Mesonet Helping Oklahomans Navigate Variable WeatherMon, 25 Aug 2014 15:56:58 CDT
Agriculture has seen a lot of weather extremes that last few years. Speaking at the Oklahoma Ag Weather Symposium last Thursday at the National Weather Center in Norman, Oklahoma State University Mesonet Ag Coordinator Al Sutherland said the variability of weather can be found in the wide range of the statewide wheat yield.
"We have gone from way above 100 million bushels to way below 100 million bushels, so we're just bouncing around," Sutherland said. "And one of the things that the Mesonet offers is that we can really get down to individual numbers for individual days, individual stations and then we can look at that on charts or in other ways like maps and begin to make better decisions about where we are going, what the future looks like and how we can do a better job of trying to really ride through some of these changes in weather patterns."
The Oklahoma Mesonet is a unique working relationship between Oklahoma State University, University of Oklahoma and along with private partners. Sutherland said those steering committee members are the ones to look at the budget and look at the strategic direction of the Mesonet.
"They have always, throughout our history, they have always asked how can we serve the people of Oklahoma, how can we serve the agriculture community, public safety, education," Sutherland said. "So they really keep that on that on the front burner and that has really pushed us to make products that people can look at and make daily decisions."
One of the tools the Oklahoma Mesonet has developed is the Cattle Comfort Advisor. This allows producers to look at the their local county or region on-line and see what the numbers look like and producers can take the appropriate steps to keep their cattle in the comfortable range for heat stress. Sutherland said this tool is making a difference.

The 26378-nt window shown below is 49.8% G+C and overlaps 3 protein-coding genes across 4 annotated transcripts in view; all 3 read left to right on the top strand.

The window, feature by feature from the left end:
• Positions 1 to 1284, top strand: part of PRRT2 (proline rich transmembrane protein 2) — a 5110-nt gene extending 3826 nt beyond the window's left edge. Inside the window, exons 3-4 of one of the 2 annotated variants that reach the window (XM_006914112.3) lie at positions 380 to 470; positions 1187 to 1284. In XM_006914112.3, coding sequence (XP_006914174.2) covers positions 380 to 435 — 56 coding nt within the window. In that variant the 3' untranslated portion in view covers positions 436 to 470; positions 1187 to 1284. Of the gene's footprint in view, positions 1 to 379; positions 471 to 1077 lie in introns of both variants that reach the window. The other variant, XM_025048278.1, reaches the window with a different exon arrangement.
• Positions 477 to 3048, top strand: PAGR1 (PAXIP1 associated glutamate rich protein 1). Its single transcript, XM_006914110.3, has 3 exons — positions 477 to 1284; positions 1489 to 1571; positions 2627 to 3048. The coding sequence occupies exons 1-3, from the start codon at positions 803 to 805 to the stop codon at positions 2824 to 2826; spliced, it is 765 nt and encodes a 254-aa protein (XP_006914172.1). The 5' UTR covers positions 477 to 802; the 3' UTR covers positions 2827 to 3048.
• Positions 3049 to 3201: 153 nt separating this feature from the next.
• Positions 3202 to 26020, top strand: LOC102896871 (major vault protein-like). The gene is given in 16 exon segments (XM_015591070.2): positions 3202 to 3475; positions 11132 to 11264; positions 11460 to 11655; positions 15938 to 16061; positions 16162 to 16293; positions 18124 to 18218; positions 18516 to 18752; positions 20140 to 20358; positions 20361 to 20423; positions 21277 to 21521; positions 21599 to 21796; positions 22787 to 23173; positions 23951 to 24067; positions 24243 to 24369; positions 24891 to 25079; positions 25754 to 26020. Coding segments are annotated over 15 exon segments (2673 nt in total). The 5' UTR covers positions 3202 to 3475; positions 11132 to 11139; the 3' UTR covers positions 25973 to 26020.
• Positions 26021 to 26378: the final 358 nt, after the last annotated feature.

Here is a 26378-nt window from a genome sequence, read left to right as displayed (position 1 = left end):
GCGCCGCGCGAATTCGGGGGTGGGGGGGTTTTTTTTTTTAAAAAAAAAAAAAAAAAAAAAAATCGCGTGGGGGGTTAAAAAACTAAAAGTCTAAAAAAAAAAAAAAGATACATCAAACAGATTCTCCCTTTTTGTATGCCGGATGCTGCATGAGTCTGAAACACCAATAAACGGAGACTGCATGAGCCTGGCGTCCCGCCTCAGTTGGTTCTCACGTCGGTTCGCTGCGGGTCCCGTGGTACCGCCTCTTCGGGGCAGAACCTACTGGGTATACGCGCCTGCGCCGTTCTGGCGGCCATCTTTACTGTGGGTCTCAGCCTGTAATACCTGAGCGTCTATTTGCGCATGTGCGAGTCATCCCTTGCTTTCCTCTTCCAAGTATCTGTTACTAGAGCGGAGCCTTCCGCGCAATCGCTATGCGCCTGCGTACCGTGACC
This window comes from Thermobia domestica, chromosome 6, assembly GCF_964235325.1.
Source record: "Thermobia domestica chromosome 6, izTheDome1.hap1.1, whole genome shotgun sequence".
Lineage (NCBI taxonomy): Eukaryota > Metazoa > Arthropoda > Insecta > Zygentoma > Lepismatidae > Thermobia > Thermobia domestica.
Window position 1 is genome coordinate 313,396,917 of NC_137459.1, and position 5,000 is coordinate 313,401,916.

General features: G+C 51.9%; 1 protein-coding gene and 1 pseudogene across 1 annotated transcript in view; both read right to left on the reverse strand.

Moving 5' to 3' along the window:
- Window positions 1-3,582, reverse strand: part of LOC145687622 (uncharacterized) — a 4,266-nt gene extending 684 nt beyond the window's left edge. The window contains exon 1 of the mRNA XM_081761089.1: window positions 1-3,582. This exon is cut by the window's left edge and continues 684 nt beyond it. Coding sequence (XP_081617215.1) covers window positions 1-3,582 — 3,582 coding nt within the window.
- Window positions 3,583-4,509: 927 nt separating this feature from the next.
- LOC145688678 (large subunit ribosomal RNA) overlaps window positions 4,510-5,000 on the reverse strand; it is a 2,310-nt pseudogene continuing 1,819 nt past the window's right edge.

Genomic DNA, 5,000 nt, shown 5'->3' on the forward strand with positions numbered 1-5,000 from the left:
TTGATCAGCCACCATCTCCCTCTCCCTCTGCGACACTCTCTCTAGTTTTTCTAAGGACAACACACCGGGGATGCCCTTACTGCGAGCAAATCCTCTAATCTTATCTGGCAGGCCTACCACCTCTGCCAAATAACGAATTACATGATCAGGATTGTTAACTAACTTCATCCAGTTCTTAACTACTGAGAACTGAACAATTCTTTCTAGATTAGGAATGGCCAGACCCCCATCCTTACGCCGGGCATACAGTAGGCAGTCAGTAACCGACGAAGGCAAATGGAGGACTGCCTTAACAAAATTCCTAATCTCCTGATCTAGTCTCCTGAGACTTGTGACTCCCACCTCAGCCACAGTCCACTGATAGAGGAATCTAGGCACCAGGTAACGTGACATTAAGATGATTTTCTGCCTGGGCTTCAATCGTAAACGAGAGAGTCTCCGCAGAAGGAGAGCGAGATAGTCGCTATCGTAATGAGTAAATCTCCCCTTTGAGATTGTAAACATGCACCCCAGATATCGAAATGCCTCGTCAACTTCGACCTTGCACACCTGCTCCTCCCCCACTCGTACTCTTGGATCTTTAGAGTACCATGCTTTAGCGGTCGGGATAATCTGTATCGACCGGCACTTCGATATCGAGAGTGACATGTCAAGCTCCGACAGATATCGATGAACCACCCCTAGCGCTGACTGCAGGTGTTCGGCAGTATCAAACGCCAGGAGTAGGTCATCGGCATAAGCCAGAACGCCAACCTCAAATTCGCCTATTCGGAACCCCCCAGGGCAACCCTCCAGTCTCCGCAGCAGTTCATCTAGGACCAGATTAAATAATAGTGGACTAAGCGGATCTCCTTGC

"A producer told me that he is using the cattle comfort advisor to adjust the mix that he feeds his cows between carbohydrates and protein.....that sounds pretty interesting when he can actually look at numbers based on weather that the Mesonet has measured and make those adjustments to try and get maximum gain out of his animals," Sutherland said.
Another tool farmers and retailers are using is the Drift Risk Advisor. Sutherland said this tool can applicators identify those times when they can minimize the risk of drift from weather conditions and also avoid wind directions that could potentially blow into a sensitive crop or sensitive area.
In looking at future projects, the Mesonet received funding from the state legislature to revamp instruments. Sutherland said they are also deploying multiple rain gauges and programmers are looking at how files are formatted, which will allow the public to access data very rapidly in the near future. In working toward better education, Sutherland said the Mesonet has also added a blog to accompany presentations, which can be used as a reference source for the public.
To learn more about Mesonet, visit their website by clicking here.
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